• After you “go” pat dry or wipe clean
  • Use a new flat piece of toilet paper to check again by wiping once more from front to back
  • Observe what you see and record it!

 

This is especially important for you if you’re just starting out because it takes a few cycles to get used to identifying dry days, mucus days and learning to tell the difference between peak and non-peak cervical mucus.

It can also be difficult to identify the points of change from one phase to the other until you have a few cycles of observations under your belt.

Getting into the habit of checking several times each day allows you to identify the day when the sensation changes from dry (with no observable cervical mucus) to smooth or lubricative (slippery) with observable cervical mucus, or the day when the sensation changes from lubricative to dry.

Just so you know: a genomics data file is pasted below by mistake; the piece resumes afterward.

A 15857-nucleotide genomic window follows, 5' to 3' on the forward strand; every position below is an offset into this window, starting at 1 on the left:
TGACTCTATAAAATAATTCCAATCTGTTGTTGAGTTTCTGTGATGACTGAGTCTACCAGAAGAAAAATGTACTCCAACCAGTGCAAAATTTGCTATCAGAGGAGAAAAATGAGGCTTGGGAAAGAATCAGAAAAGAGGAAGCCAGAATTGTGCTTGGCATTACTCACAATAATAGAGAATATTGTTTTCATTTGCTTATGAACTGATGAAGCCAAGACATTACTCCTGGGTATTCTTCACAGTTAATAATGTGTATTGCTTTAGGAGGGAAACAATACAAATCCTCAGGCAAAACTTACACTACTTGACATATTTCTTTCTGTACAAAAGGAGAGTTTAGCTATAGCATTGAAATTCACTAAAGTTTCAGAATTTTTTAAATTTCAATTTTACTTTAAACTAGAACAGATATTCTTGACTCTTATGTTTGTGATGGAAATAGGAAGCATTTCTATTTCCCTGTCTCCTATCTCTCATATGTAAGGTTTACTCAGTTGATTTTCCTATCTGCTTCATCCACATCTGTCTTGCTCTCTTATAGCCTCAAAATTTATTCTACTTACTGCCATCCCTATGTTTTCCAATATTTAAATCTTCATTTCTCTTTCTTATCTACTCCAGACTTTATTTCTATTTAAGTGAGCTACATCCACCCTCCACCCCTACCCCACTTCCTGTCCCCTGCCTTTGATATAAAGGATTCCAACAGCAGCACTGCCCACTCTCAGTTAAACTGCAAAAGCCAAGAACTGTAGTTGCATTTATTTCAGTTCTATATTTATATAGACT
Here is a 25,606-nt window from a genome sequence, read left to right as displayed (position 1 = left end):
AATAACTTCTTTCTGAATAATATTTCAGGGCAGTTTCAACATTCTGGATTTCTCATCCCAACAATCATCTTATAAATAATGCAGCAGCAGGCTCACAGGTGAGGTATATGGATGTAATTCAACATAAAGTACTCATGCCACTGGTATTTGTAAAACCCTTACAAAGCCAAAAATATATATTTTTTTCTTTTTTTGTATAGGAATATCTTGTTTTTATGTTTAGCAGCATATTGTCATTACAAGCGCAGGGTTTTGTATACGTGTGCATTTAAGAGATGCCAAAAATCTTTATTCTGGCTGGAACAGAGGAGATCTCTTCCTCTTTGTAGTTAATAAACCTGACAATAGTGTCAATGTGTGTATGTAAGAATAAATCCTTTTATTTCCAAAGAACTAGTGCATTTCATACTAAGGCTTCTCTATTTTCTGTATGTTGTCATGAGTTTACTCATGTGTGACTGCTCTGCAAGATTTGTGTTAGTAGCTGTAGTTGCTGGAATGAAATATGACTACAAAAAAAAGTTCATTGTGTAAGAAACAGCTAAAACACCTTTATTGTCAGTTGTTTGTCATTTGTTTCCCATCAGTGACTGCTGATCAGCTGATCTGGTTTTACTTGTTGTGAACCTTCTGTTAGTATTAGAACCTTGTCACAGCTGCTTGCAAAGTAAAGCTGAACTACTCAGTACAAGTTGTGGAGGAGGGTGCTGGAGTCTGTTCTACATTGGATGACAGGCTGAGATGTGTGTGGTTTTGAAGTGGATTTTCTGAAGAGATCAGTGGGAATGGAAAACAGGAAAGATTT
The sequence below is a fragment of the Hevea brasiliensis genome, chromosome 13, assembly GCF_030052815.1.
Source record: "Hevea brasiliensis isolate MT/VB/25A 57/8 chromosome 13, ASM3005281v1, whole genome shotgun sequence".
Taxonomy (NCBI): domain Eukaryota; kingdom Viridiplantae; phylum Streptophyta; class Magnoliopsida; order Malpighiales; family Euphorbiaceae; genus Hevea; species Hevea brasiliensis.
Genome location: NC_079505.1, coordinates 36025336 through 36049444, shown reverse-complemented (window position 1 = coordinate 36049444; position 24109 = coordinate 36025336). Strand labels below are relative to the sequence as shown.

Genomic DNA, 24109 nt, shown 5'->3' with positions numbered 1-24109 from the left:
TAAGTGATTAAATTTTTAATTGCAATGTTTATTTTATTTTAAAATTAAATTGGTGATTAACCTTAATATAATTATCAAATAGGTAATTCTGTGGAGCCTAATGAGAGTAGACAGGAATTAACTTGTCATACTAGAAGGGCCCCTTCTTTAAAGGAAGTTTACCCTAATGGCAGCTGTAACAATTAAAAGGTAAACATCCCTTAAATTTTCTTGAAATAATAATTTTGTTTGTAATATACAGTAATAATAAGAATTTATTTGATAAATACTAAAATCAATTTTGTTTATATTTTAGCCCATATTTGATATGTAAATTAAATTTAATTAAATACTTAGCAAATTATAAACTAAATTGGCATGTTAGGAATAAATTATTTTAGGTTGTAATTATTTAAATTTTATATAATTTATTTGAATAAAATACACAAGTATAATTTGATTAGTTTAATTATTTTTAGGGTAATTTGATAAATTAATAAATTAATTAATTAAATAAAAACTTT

These observable changes help you to identify whether or not you are fertile on any given day.

 

 

Missionary? Doggie-style? Does sex position matter when you’re trying to conceive?

 

What is a fertile day?

  • Any day where you observe any type cervical mucus (either peak or non-peak):
  • Any day where you observe non-peak cervical mucus (smooth, creamy like lotion)
  • Any day where you observe peak cervical mucus (lubricative, slippery, wet, clear, stretchy like egg whites)
  • Any day where you have observed cervical mucus with peak qualities (clear, stretchy) plus 3 days after (count of 3)

 

ALSO READ: Woman conceives twice within 10 days

 

I want to get pregnant! What do I do?

  •  If you see any cervical mucus then that day is a fertile day so have sex!
  • Especially pay attention for days when you observe peak cervical mucus and…have sex!
  • Sex position doesn’t affect your chances of getting pregnant, so have fun in whatever position(s) you like!